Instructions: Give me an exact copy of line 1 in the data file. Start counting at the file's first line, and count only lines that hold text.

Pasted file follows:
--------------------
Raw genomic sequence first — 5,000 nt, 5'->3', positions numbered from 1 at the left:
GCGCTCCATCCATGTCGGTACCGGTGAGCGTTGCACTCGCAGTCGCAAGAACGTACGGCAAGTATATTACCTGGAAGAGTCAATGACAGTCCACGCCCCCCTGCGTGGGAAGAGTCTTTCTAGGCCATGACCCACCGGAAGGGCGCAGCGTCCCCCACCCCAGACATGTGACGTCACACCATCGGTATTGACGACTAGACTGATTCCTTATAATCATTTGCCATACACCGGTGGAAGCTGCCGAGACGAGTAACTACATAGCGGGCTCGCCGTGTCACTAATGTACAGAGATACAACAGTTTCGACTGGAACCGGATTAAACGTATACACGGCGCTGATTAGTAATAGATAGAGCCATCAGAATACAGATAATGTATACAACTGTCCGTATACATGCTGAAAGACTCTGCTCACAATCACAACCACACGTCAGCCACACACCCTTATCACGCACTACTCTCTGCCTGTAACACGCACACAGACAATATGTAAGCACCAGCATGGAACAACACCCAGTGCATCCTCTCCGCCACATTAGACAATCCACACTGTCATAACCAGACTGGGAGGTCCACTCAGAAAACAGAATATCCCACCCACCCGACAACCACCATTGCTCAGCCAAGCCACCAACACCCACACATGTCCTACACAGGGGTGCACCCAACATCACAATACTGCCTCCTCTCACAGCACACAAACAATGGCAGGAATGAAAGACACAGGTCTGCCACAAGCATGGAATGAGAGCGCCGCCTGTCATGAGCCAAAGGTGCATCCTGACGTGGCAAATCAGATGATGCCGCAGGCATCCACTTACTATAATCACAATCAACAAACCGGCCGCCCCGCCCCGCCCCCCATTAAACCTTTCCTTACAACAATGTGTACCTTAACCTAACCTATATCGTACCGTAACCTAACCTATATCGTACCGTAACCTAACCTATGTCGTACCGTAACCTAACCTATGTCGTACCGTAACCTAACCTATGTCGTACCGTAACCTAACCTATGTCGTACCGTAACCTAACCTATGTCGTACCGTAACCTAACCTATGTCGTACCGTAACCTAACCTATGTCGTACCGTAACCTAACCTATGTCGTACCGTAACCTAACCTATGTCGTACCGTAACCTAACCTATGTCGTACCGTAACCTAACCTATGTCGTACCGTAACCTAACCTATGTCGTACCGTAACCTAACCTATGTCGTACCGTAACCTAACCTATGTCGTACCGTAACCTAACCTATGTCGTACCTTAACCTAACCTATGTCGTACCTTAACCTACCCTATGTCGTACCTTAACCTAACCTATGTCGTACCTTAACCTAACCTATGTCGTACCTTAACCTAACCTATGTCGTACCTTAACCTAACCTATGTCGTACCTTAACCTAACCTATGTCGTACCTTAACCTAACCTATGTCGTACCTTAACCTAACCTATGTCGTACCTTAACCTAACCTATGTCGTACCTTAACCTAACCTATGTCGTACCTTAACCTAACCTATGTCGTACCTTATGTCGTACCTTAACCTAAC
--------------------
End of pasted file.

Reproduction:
Raw genomic sequence first — 5,000 nt, 5'->3', positions numbered from 1 at the left: